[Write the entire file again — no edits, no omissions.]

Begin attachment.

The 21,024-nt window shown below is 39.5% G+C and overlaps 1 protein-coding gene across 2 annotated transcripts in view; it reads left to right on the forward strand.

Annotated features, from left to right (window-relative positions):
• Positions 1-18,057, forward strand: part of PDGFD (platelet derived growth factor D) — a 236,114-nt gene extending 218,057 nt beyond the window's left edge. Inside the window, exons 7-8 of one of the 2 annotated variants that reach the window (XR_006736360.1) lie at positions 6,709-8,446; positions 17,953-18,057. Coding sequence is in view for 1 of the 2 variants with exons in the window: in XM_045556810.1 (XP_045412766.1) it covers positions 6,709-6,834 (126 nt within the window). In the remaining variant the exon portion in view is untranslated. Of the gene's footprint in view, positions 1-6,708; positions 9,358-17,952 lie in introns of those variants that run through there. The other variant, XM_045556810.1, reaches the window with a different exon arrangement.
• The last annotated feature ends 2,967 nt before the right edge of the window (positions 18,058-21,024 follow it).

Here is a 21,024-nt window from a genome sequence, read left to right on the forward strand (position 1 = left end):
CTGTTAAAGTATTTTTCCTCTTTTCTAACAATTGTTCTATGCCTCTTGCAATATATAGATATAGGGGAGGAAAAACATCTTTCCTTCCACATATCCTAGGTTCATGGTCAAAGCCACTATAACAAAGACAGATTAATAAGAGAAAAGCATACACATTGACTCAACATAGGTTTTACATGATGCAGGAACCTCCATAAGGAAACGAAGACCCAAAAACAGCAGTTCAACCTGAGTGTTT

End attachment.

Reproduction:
The 21,024-nt window shown below is 39.5% G+C and overlaps 1 protein-coding gene across 2 annotated transcripts in view; it reads left to right on the forward strand.

Annotated features, from left to right (window-relative positions):
• Positions 1-18,057, forward strand: part of PDGFD (platelet derived growth factor D) — a 236,114-nt gene extending 218,057 nt beyond the window's left edge. Inside the window, exons 7-8 of one of the 2 annotated variants that reach the window (XR_006736360.1) lie at positions 6,709-8,446; positions 17,953-18,057. Coding sequence is in view for 1 of the 2 variants with exons in the window: in XM_045556810.1 (XP_045412766.1) it covers positions 6,709-6,834 (126 nt within the window). In the remaining variant the exon portion in view is untranslated. Of the gene's footprint in view, positions 1-6,708; positions 9,358-17,952 lie in introns of those variants that run through there. The other variant, XM_045556810.1, reaches the window with a different exon arrangement.
• The last annotated feature ends 2,967 nt before the right edge of the window (positions 18,058-21,024 follow it).

Here is a 21,024-nt window from a genome sequence, read left to right on the forward strand (position 1 = left end):
CTGTTAAAGTATTTTTCCTCTTTTCTAACAATTGTTCTATGCCTCTTGCAATATATAGATATAGGGGAGGAAAAACATCTTTCCTTCCACATATCCTAGGTTCATGGTCAAAGCCACTATAACAAAGACAGATTAATAAGAGAAAAGCATACACATTGACTCAACATAGGTTTTACATGATGCAGGAACCTCCATAAGGAAACGAAGACCCAAAAACAGCAGTTCAACCTGAGTGTTT